We at Versachalk have always been curious about people who use our liquid chalk markers. We also look forward to having artists, who have yet to discover our products, join our community. So we set up an exploratory project on finding unusual canvases for liquid chalk art and invited artists to participate.
That’s how we met chalk artist Katie Bush, co-founder of the Georgia Chalk Artists Guild and Creative Director of Aqua Aura Chalk Designs. Katie has been an active professional chalk artist since 2013. She branched out into sign lettering and design in 2014. Her specialty is murals.
Postcard On Glass
We challenged Katie to use our liquid chalk markers on a canvas that was neither chalkboard, nor pavement. So she grabbed an empty picture frame and a box of Versachalk, then flew to Central America. Check out her framed glass postcard photo taken at a Costa Rican beach.
The Cat Who Never Strayed From Art
Many artists traverse a rocky path toward practicing their craft. They take ages to get there, mainly because circumstances dictate their occupation. Not Katie. A native of Atlanta, Georgia, she followed a clear path: armed with two degrees in Art Education, she taught in schools, museums and art festivals. Following a life-work balance envied by many, she sets aside time for yoga, reading, vegan cooking, and traveling. She lives with her husband and two cats.
How She Became a Chalk Artist
Katie started her journey to career enlightenment by winning a high school chalk competition in 2005. Years later, inspired by chalk artists at a Metro Atlanta festival she organized, she started chalking. She established her chalk art business afterwards, giving her the flexibility to travel, choose projects, and set her own schedule. Katie finds it hard to commit to one medium, but has stuck with chalk the longest, as “you don't often do the same thing twice with it.” Working with chalk ensures she’ll never get bored and reinforces her genre: ephemeral—it doesn't last very long.
Career Philosophy: Grab the reins, or leave all to fate?
Like most artists, Katie is driven by instinct. She looks for “signs” from the universe. She stopped trying to “control everything. Things will happen the way they are supposed to, regardless of whether I interfere or not.” This is what drives her career. “If something feels right, I go for it. When I see it, I'll know it.”
Change The World, Or Change Yourself?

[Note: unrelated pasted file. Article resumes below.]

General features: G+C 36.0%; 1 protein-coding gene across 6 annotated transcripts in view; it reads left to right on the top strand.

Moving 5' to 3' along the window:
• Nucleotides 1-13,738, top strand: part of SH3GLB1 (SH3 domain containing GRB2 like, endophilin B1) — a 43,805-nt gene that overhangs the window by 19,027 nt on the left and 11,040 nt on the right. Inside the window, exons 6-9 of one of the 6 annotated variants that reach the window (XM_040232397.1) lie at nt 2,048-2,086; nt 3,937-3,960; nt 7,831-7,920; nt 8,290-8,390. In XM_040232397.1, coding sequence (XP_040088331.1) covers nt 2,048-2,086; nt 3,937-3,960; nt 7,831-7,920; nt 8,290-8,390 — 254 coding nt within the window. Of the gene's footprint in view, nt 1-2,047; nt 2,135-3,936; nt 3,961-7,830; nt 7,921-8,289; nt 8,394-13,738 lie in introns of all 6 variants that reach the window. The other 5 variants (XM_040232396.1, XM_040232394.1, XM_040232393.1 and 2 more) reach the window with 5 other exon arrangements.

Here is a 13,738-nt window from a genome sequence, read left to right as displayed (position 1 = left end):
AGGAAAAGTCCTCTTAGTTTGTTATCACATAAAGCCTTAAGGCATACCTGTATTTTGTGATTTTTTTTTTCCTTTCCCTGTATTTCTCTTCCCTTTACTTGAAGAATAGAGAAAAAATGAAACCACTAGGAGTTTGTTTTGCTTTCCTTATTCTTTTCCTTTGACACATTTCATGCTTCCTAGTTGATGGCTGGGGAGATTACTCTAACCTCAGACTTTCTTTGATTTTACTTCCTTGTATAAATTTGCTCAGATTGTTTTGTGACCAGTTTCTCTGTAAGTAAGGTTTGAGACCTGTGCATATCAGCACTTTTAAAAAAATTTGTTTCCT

We asked Katie if she has the stereotype artist’s compulsion to change the order of the universe. She quoted the poet Rumi: “Yesterday I was clever, so I wanted to change the world. Today, I am wise, so I am changing myself.” She no longer believes her art is going to change the world, but hopes it would evoke a sense of nostalgia or pride. She’s quick to add, however: “I would be happy with any emotion it brings to the viewer, because that means they've connected with it in some way. If there’s one thing I could do through my art, it would be to help people hit the pause button, even if it's just for a second.”
Do Chalk Artists Have a Duty to Sustain Their Craft for Future Generations?
Katie doesn't feel responsible for this personally, but cites organizations like the Georgia Chalk Artists Guild as important for educating the public and fostering longevity of the medium. Being social creatures, chalk artists keep their craft alive anytime they network. Katie herself is part of a “secret Facebook group” where local artists convene for support and advice.
Chalk Artists of Tomorrow
Katie believes chalk art is gaining more traction, alongside street painting, which has been around for centuries. Thanks to the Internet, both will definitely have a place in the next century.
Past ephemeral endeavors involved zines and yarn bombs, but Katie’s current challenge is mastering raw vegan desserts. Regardless of pursuit, she is happy doing chalk and traveling: “I am open to anything that comes my way.”
Chalk artists seem to be a happy and content bunch. Do you have a different tale to tell? Enlighten us on your dimension via the comment box below.